The Guiding Principles of U.S. Antitrust Law

by JRO on September 18, 2013

U.S. Antitrust law was one of the significant tools used during President Theodore Roosevelt’s term in the White House (1901-1909) to regulate businesses and usher in a new era of competition and innovation in commerce. The law made it illegal for corporations to employ devices of unfair competition or create monopolies for the purpose of restraining trade.

The Sherman Antitrust Act, named after its author Senator John Sherman of Ohio, was passed by Congress in 1890. It existed on the books as law for nearly a decade before it saw wide enforcement during Roosevelt’s term.

History of Commerce in America Prior to the Sherman Act

Before passage of the Sherman Act, business in America was controlled by a handful of corporations. Specifically, energy by means of oil production was controlled by the Standard Oil Company and John D. Rockefeller; the railroads, shipping, and interstate commerce through Cornelius Vanderbilt; and, steel production, as well as the raw materials used in buildings, bridges, and rails came from Andrew Carnegie’s Carnegie Steel Company (now known as USX).

Each of these men, bitter rivals, amassed significant fortunes during America’s “Gilded Age” and engaged in a system of anti-competition that served as the basis for the passage of the Act in 1890. When Roosevelt became President after the assassination of William McKinley in 1901, he engaged in a series of progressive actions designed to protect the environment, improve the quality and safety of food, and bust up huge corporate trusts. This began in 1904 with the U.S. Supreme Court’s 5-4 ruling in Northern Securities Co. v. United States, 193 U.S. 197, which upheld the constitutionality of the Sherman Act.

Key Provisions of the Law

The main thrust of the Sherman Antitrust Act is to create a competitive environment for all businesses to operate. Section 1 of the act states, “every contract, combination in the form of trust or otherwise, or conspiracy, in restraint of trade or commerce among the several States, or with foreign nations, is declared to be illegal.”

The act takes aim at all arrangements, contracts, and other agreements that set to fix prices, collude, and rig contracts for the benefit of a single corporation or closely held trust or that engage in other anti-competitive measures that place a restraint on free trade. Monopolies that influence or control interstate commerce are deemed illegal and may be subject to criminal penalties.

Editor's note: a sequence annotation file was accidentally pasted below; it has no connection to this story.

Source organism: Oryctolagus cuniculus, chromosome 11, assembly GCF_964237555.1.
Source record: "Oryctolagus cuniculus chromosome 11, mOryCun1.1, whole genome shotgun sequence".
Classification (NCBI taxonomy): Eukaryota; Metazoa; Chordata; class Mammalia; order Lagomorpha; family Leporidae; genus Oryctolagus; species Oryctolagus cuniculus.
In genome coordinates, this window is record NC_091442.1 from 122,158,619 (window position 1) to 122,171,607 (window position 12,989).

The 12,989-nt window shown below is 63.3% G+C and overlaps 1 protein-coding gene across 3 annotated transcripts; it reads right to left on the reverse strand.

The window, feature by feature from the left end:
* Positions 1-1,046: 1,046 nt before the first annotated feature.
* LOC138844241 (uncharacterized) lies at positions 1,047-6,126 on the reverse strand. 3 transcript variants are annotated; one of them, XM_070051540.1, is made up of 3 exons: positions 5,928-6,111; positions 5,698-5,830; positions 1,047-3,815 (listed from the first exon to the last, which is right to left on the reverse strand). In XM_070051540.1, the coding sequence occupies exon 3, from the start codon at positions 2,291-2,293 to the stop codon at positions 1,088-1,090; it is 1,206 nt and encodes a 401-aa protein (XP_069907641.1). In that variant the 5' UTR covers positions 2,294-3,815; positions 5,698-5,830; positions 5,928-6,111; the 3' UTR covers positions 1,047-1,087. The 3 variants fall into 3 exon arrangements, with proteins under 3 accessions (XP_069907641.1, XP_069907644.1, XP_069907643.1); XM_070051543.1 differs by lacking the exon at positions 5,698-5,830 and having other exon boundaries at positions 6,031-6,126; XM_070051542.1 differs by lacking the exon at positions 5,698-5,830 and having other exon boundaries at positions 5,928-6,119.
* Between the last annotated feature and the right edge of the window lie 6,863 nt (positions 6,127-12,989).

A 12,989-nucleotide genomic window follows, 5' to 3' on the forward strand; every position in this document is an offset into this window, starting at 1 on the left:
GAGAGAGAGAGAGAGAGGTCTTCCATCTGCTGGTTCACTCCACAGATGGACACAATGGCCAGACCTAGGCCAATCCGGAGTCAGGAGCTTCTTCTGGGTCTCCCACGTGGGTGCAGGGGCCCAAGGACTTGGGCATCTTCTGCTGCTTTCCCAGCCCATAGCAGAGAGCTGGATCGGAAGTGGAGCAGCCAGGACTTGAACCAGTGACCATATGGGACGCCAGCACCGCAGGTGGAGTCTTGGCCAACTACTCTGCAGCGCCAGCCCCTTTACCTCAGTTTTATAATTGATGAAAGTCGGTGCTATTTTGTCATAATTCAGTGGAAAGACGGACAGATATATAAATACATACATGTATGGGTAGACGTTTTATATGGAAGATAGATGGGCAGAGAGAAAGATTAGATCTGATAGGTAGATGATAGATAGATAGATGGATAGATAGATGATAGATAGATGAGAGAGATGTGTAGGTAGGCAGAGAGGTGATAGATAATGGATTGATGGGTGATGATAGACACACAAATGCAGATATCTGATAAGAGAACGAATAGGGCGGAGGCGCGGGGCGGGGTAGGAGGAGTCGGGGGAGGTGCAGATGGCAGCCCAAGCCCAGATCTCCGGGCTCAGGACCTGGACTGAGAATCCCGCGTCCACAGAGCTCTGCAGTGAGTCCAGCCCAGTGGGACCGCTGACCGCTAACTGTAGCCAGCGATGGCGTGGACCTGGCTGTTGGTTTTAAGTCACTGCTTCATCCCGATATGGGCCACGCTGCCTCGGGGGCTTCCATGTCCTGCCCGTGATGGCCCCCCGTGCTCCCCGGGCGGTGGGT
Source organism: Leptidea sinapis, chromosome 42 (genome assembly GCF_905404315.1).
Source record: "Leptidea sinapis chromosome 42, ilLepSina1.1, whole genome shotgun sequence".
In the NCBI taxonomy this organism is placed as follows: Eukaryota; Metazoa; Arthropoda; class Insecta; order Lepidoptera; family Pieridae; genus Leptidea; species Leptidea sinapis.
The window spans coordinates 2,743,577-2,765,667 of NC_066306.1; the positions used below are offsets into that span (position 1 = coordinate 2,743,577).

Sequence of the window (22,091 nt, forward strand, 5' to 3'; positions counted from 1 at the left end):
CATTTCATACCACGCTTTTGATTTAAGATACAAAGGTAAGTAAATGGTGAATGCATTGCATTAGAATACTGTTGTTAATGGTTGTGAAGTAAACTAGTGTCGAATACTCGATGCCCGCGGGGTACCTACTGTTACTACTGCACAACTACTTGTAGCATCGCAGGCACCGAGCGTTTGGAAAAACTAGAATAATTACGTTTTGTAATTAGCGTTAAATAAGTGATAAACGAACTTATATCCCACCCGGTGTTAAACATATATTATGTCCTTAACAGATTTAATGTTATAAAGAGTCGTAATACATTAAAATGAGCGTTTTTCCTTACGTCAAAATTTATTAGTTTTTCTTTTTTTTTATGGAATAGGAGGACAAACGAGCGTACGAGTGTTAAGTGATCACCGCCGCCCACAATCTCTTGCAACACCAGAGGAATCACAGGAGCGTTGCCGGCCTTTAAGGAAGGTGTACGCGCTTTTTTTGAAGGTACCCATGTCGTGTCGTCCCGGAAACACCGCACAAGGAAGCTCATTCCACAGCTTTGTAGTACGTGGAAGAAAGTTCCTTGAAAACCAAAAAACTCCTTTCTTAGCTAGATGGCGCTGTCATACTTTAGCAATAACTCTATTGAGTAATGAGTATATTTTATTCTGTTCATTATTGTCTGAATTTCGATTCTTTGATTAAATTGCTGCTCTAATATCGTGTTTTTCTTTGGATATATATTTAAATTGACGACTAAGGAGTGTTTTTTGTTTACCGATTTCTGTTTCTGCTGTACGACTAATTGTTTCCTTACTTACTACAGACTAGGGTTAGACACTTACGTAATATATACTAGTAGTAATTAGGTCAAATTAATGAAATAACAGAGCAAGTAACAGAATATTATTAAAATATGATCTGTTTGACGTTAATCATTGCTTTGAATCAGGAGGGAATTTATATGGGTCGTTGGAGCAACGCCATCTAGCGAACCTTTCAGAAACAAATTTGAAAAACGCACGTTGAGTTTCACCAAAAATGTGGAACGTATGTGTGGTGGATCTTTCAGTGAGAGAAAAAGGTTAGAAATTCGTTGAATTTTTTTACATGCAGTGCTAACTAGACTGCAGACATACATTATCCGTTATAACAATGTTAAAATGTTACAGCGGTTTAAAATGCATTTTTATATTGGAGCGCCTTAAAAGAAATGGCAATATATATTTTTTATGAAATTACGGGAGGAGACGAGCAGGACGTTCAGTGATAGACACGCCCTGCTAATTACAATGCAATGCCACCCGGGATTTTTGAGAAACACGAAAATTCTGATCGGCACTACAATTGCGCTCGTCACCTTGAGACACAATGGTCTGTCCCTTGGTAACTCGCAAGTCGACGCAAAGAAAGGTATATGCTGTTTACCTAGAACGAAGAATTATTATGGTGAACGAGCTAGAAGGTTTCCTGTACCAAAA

The Impact of the Sherman Act on Present Competition

One of the most significant cases of anti-monopolization that arose in more recent times was that of American Telephone and Telegraph (AT&T). In 1982 (and again in 1984) the U.S. Department of Justice successfully brought suit against the telephone conglomerate, which at the time controlled all telecommunications in the country through several distinct subsidiaries: Western Electric, which made telephones; Bell Labs, the R&D arm of AT&T; and AT&T, which delivered local and long distance telephone service through what were at the time known as Regional Bell Operation Companies (RBOCs).

Using the Sherman Act, the government was able to show that the growth experienced by AT&T was not only based on its ownership of its cable and telephone lines installed more than a century prior but also through organic means such as microwave technology that the company could not assert complete control over. The impact of the ruling created a spinoff of the RBOCs into such companies as Cingular Wireless and Verizon and encouraged additional innovation to take place, giving birth to the mobile telephone and computing industry.

Darius Moberly writes on a plethora of complex legal topics including Consumer Rights, Bankruptcy Law, Business Law, Securities Litigation and others as well.

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